Monday 23 December 2019

St Andrews Day Anti-Racism / Anti-Fascism Rally 2019

More from the St Andrews Day rally - here, Tommy Campbell from Unite...

It is important that we continue to demonstrate our commitment to fight back against racism and fascism
Tommy Campbell, Unite
especially given that the far right are on the march again.

On 27th January next year sees the 75th anniversary of the liberation of Auschwitz the Nazi extermination camp by the Soviet Red Army and the eventual defeat of Hitler and Mussolini in May 1945.

However there are those in power who wish to see the Soviet Red Army’s role in the defeat of Fascism re-written and if possible completely written out of the major role they played in WWll.

Its important that Fascism is still challenged when it raises its head and a credit to young people. Trade Unionists and others who are now counter protesting when the far right hold any public meetings.

Resistance to the far right is necessary as you must the follow the footsteps and  uphold the principled stand  by others in the past who have fought Fascism in Spain and during WWll. 

No Pasaran !!!

Tommy concluded by reading the following  poems;

An excerpt from 'For the hearing of the tale, For the future of the wish – Resistance in Nazi Concentration Camps' by the late Hilda Meers…
At the cut edge of a chain of circumstance
In a prison yard, here a man risks death-by-beating
To pick a daisy for his cell mate, who can’t walk.
In the gruesome dark of the camps, sparks flare.
Shared bread, light from hope that glimmers on, undimmed
There’s one who unsuspected sprinkles petrol over the roof
At his comrades’ signal, a new bright flame
Consumes the Nazi crematorium as prisoners rebel.

The dead call us in harsh voices – Listen,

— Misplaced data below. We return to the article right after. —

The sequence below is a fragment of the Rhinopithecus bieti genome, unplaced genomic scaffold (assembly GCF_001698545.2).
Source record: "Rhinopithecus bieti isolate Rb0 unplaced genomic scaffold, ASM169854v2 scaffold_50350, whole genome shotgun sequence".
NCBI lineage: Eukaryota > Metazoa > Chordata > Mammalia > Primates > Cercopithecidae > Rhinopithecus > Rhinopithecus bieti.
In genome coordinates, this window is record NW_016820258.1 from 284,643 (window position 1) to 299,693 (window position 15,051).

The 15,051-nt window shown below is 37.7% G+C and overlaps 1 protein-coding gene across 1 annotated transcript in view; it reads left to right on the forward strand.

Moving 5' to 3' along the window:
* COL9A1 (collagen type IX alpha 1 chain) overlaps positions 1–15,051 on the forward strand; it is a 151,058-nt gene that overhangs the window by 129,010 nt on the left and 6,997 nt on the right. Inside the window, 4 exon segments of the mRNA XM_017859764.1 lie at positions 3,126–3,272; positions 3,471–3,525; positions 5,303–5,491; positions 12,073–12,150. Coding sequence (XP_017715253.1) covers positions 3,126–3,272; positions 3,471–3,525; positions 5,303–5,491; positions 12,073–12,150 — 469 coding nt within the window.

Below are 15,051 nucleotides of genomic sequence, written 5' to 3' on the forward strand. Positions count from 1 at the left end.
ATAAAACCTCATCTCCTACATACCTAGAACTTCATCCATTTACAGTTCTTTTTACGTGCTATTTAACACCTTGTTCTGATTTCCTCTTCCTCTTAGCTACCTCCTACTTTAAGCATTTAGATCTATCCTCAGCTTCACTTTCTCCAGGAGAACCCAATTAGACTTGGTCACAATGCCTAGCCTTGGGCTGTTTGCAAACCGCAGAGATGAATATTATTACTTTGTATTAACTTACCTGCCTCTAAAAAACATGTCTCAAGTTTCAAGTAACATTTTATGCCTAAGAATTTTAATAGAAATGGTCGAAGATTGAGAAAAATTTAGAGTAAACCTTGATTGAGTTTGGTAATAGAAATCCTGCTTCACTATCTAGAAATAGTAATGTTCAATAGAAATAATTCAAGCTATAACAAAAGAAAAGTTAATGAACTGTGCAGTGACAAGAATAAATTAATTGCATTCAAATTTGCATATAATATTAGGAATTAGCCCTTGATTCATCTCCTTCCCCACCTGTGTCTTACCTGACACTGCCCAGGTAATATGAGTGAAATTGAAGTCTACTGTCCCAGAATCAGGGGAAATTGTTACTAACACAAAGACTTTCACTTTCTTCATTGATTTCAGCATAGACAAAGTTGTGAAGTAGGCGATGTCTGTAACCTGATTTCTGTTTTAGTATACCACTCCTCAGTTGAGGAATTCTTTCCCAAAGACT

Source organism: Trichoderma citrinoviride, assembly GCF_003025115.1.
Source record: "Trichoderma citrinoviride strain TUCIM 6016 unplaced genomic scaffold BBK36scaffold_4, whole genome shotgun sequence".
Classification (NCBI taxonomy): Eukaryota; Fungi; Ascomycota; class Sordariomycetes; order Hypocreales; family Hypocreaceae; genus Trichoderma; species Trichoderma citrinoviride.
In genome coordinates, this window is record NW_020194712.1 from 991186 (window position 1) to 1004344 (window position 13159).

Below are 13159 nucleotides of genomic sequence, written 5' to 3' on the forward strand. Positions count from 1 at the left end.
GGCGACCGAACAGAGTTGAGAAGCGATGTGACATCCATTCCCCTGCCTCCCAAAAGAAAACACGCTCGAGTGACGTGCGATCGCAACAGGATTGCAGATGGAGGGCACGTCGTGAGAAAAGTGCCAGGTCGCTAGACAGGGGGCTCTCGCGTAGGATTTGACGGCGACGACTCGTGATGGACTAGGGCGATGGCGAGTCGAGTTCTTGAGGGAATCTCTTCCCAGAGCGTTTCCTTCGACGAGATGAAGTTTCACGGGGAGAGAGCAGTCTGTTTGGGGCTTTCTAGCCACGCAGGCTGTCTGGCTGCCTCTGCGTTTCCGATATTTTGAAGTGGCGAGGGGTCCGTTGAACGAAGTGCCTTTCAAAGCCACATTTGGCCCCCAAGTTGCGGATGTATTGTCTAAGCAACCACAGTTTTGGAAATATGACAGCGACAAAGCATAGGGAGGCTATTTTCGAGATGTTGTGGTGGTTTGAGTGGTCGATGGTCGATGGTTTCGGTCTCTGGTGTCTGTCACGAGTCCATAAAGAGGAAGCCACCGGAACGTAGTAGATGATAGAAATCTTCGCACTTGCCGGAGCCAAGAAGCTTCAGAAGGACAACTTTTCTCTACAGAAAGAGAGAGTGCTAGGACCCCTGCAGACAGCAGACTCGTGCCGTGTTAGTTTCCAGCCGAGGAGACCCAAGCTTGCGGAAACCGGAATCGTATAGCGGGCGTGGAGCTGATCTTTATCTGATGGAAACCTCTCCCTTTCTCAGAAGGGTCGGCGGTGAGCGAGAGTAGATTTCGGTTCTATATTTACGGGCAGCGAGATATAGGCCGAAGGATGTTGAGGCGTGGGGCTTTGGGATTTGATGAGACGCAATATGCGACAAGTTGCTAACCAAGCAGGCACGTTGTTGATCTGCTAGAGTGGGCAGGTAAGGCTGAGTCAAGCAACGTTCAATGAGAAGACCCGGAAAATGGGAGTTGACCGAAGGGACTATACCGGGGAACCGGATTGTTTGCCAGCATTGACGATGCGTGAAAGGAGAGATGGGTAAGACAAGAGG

Buried tales tell of what we strove to do,
Men, children, women, to save each other
And peoples of the world… including you.

Strange Fruit by Abel Meeropol (pseudonym: Lewis Allan)

Southern trees bear a strange fruit, 
blood on the leaves and blood at the root, 
black body swinging in the Southern breeze, 
strange fruit hanging from the poplar trees.

Pastoral scene of the gallant South, 
the bulging eyes and the twisted mouth, 
scent of magnolia, sweet and fresh, 
and the sudden smell of burning flesh.

Here is a fruit for the crows to pluck, 
for the rain to gather, for the wind to suck, 
for the sun to rot, for a tree to drop, 
here is a strange and bitter crop.

Granite City Heroes (about the International Brigaders, and others who continue to fight back against Fascism in Aberdeen) by Tommy Campbell

Working-class heroes, so strong; so proud

your  ideals keep us fighting, shouting aloud

whilst we campaign for justice, your hopes  see us through

in this time of peace in Aberdeen, paid for by you.

Your voices still echo, in the old Castlegate

where you challenged the fascists and  spoke out against  Hate

with your thoughts for the future and a better world yet to gain

the same dreams of freedom that took  you to Spain.

Your courage emboldened on an Aberdeen street

you determined your fate and accepted no defeat

humanity, so chiselled, seen sharp on your face

the photos now displayed  in so many a place.

Your flame, burning gentle, we will keep it alight

fighting the good fight, for right, against might

and the love for all others that’s the meaning of you

your example a guidance, a help to bring us through.

Your proud battle flag is there for all to see

it mirrors your conscience and  marks your bravery

shrouded in  blood and shrouded in pain

your memory lives on as you have not died in vain.

For  the campaign’s not over, as onwards we go

we are strong, proud and many, we want all to know

No Pasaran was their call and  it’s with us still

for we’re holding  that line and we always will.